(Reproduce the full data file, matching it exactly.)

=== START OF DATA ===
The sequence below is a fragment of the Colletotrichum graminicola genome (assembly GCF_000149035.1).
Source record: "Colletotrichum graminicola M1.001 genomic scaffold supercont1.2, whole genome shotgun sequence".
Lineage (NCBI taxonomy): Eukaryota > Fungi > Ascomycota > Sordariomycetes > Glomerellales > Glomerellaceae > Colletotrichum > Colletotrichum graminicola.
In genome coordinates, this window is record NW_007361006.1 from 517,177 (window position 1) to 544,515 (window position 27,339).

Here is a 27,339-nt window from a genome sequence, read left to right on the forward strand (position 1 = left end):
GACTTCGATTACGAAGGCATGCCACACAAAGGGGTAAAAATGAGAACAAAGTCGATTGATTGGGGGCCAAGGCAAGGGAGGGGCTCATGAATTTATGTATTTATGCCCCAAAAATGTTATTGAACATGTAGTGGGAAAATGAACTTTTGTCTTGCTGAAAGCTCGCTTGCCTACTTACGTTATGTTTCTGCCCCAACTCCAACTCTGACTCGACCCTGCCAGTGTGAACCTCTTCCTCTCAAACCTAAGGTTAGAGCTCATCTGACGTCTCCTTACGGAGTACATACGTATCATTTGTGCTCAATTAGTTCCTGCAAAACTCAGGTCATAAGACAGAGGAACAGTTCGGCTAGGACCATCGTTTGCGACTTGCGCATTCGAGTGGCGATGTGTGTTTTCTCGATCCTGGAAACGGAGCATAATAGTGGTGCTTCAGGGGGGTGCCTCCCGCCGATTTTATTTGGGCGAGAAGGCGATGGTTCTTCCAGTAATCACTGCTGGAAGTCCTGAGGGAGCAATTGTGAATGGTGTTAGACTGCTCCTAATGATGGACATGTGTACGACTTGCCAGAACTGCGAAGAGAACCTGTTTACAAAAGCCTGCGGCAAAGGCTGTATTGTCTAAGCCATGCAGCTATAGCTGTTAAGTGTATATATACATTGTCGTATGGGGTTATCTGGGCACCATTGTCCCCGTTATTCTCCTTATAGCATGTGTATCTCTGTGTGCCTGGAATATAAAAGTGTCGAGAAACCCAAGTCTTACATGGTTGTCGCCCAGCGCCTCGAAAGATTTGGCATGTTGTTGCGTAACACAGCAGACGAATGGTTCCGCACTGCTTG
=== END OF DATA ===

The sequence below is a fragment of the Colletotrichum graminicola genome (assembly GCF_000149035.1).
Source record: "Colletotrichum graminicola M1.001 genomic scaffold supercont1.2, whole genome shotgun sequence".
Lineage (NCBI taxonomy): Eukaryota > Fungi > Ascomycota > Sordariomycetes > Glomerellales > Glomerellaceae > Colletotrichum > Colletotrichum graminicola.
In genome coordinates, this window is record NW_007361006.1 from 517,177 (window position 1) to 544,515 (window position 27,339).

Here is a 27,339-nt window from a genome sequence, read left to right on the forward strand (position 1 = left end):
GACTTCGATTACGAAGGCATGCCACACAAAGGGGTAAAAATGAGAACAAAGTCGATTGATTGGGGGCCAAGGCAAGGGAGGGGCTCATGAATTTATGTATTTATGCCCCAAAAATGTTATTGAACATGTAGTGGGAAAATGAACTTTTGTCTTGCTGAAAGCTCGCTTGCCTACTTACGTTATGTTTCTGCCCCAACTCCAACTCTGACTCGACCCTGCCAGTGTGAACCTCTTCCTCTCAAACCTAAGGTTAGAGCTCATCTGACGTCTCCTTACGGAGTACATACGTATCATTTGTGCTCAATTAGTTCCTGCAAAACTCAGGTCATAAGACAGAGGAACAGTTCGGCTAGGACCATCGTTTGCGACTTGCGCATTCGAGTGGCGATGTGTGTTTTCTCGATCCTGGAAACGGAGCATAATAGTGGTGCTTCAGGGGGGTGCCTCCCGCCGATTTTATTTGGGCGAGAAGGCGATGGTTCTTCCAGTAATCACTGCTGGAAGTCCTGAGGGAGCAATTGTGAATGGTGTTAGACTGCTCCTAATGATGGACATGTGTACGACTTGCCAGAACTGCGAAGAGAACCTGTTTACAAAAGCCTGCGGCAAAGGCTGTATTGTCTAAGCCATGCAGCTATAGCTGTTAAGTGTATATATACATTGTCGTATGGGGTTATCTGGGCACCATTGTCCCCGTTATTCTCCTTATAGCATGTGTATCTCTGTGTGCCTGGAATATAAAAGTGTCGAGAAACCCAAGTCTTACATGGTTGTCGCCCAGCGCCTCGAAAGATTTGGCATGTTGTTGCGTAACACAGCAGACGAATGGTTCCGCACTGCTTG